The Atomic Energy Commission held up the Nautilus and Shippingport as symbols of a just-opening atomic future, said former Interior Secretary Stewart Udall in his 1994 book on nuclear power, "The Myths of August." Bettis' early success helped persuade Congress to provide subsidies to entice reluctant utilities to build nuclear power reactors and to promote misbegotten projects, such as nuclear airplanes.

But the nuclear submarine reactor was a unique masterpiece, Udall wrote, because Rickover was a gifted and ruthless perfectionist. The submarine also operated in an envelope of ocean water that resolved radiation shielding and safety problems that would confound those who tried to develop workable reactors on land, Udall said. Indeed, the commercial nuclear power industry has never been able to match the outstanding safety and performance record of the nuclear navy.

The legacy of this misplaced faith in nuclear technology, he maintained, are radioactive wastes, the potential for radioactive releases from power plants and the proliferation of nuclear weapons around the world.

"It got to be a competitive business too soon," Weaver said. "General Electric started selling reactors. Every utility in the country wanted to buy one before the bugs were all worked out. With the submarine, we moved along in an orderly fashion and worked the bugs out as we went along."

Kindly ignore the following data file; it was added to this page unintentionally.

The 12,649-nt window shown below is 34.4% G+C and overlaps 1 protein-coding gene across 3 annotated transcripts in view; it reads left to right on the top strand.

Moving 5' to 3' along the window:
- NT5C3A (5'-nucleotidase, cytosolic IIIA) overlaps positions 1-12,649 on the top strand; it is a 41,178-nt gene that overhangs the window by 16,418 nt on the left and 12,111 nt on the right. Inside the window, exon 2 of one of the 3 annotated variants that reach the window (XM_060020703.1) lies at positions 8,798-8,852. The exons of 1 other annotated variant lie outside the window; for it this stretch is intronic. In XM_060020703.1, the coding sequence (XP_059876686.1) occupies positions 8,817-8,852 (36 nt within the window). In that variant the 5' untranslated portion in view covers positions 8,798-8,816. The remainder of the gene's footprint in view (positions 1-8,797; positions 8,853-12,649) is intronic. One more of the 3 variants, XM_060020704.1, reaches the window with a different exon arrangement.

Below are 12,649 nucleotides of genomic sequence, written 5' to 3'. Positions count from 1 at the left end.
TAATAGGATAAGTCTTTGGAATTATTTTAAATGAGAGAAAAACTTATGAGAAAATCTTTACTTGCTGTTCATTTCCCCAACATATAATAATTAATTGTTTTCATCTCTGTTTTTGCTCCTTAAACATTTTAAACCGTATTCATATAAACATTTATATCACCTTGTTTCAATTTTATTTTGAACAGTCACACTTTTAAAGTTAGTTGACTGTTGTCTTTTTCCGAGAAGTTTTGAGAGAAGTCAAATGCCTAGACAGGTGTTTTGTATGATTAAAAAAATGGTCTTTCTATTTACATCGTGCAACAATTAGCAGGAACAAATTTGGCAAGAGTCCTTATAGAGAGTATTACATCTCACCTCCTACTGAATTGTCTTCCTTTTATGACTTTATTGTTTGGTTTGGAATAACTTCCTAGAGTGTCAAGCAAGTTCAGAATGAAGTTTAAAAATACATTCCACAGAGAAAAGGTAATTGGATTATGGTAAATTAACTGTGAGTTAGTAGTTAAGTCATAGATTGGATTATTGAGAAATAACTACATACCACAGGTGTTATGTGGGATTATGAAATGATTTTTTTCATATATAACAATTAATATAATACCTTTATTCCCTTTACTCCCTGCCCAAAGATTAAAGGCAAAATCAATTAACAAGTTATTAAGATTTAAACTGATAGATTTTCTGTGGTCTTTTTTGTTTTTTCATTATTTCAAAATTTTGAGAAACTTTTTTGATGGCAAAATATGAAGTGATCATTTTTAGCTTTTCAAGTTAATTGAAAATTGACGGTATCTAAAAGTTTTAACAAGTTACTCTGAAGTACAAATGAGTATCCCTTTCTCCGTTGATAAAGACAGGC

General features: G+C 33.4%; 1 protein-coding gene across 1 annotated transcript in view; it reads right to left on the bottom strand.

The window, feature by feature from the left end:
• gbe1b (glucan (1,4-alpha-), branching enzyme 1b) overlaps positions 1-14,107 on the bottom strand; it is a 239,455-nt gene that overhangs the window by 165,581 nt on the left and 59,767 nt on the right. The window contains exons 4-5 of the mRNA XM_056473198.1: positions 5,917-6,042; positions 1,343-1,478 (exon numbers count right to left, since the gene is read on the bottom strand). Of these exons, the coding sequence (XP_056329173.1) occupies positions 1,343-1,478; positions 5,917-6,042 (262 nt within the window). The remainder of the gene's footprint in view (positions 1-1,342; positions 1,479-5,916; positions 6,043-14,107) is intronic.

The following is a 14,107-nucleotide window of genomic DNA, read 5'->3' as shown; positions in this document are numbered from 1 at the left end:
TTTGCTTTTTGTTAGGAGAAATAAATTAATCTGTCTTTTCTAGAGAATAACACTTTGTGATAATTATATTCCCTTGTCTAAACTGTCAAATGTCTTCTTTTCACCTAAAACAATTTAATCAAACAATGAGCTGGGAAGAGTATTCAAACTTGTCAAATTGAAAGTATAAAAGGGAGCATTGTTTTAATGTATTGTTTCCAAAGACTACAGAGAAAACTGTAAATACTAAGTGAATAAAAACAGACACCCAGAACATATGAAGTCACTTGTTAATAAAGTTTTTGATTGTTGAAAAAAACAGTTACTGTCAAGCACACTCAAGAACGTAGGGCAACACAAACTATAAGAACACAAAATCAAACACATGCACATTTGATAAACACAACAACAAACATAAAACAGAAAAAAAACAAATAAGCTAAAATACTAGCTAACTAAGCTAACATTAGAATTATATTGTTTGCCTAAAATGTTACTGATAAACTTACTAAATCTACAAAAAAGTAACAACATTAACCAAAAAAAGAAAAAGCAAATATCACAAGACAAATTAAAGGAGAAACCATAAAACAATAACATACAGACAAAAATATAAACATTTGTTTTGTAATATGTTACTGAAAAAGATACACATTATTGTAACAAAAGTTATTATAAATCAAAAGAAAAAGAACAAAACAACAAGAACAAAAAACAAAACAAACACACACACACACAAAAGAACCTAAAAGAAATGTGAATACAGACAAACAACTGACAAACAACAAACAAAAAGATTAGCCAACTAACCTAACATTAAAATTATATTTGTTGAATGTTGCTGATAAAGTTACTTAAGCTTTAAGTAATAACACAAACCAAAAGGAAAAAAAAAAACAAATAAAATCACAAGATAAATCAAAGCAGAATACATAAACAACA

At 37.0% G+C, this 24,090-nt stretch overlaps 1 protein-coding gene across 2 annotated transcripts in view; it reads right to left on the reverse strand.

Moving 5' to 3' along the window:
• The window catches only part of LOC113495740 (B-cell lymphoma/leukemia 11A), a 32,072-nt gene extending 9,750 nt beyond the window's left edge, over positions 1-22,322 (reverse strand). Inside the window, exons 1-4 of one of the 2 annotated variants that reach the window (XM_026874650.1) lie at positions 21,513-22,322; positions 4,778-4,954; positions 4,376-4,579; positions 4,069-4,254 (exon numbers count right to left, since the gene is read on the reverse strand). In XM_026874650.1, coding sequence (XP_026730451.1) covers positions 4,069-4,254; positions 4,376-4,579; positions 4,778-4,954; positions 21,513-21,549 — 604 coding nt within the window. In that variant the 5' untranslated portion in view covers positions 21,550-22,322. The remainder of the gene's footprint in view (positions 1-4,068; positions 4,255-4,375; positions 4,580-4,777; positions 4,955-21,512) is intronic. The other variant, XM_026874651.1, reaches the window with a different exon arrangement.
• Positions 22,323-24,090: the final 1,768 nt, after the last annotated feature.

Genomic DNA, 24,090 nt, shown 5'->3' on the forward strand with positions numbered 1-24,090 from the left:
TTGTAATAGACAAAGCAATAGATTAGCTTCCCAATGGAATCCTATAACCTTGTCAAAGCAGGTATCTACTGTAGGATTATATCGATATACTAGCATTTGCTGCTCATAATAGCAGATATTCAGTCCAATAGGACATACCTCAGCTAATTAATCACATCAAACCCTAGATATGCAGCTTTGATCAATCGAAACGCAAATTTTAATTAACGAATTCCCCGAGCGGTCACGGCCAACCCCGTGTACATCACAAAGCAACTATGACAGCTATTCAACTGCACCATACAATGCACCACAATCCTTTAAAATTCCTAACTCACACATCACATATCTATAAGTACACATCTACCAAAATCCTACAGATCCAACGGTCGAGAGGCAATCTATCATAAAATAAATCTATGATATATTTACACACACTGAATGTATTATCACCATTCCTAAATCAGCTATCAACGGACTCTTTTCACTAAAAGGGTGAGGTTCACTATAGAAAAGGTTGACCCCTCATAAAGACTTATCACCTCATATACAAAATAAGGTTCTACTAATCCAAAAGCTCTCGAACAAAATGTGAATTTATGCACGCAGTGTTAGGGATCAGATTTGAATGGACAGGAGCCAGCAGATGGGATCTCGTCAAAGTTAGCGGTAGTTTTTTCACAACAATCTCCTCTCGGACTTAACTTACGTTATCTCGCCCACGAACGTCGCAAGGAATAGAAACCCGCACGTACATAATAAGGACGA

The government's failure to provide the means to dispose of highly radioactive spent fuel handed ammunition to anti-nuclear critics, Weaver added.

Bettis also designed and built a light-water breeder reactor at Shippingport, a type of reactor that produced more nuclear fuel than it consumed. But the highly controversial breeder reactor program was plagued with risks and President Jimmy Carter canceled it.

Nuclear propulsion for naval ships, however, has remained an important mission.

Bettis designed the first nuclear-powered cruiser, the USS Long Beach, and the first nuclear-powered aircraft carrier, the USS Enterprise, which is in the Persian Gulf now launching warplanes over Iraq. Bettis has designed the reactors for Nimitz-class aircraft carriers and fleet ballistic missile and attack submarines. Bettis, now one of the Navy's two nuclear ship propulsion design centers, began designing an updated nuclear reactor for a new class of aircraft carriers this fall.

"There's a great feeling of pride in our workers here when they see our carriers around the world on TV and they think about the role they play in that," said Bettis general manager Byron Ruth.

More than 40 percent of the Navy's combat fleet is nuclear powered. Bettis, which employs 2,100, trains the sailors who run these warships, overhauls the nuclear propulsion systems and provides day-to-day technical support.

Ironically, the same week that Westinghouse celebrated its 50th anniversary of managing Bettis, it lost its government contract to run Bettis. On Dec. 15, the government denied an appeal by Westinghouse to overturn its decision to award the five-year, $1.4 billion contract to manage Bettis to the San Francisco-based Bechtel Group.

Although no other company had ever managed Bettis, Navy officials were said to be upset with how Westinghouse, now known as CBS Corp. after its purchase of the television network, auctioned off its industrial operations with little warning to the government.

But the pride in Bettis' achievements in nuclear power remains, Weaver said.

"It was one of the most tremendous developments of our times," he said, "there is no question."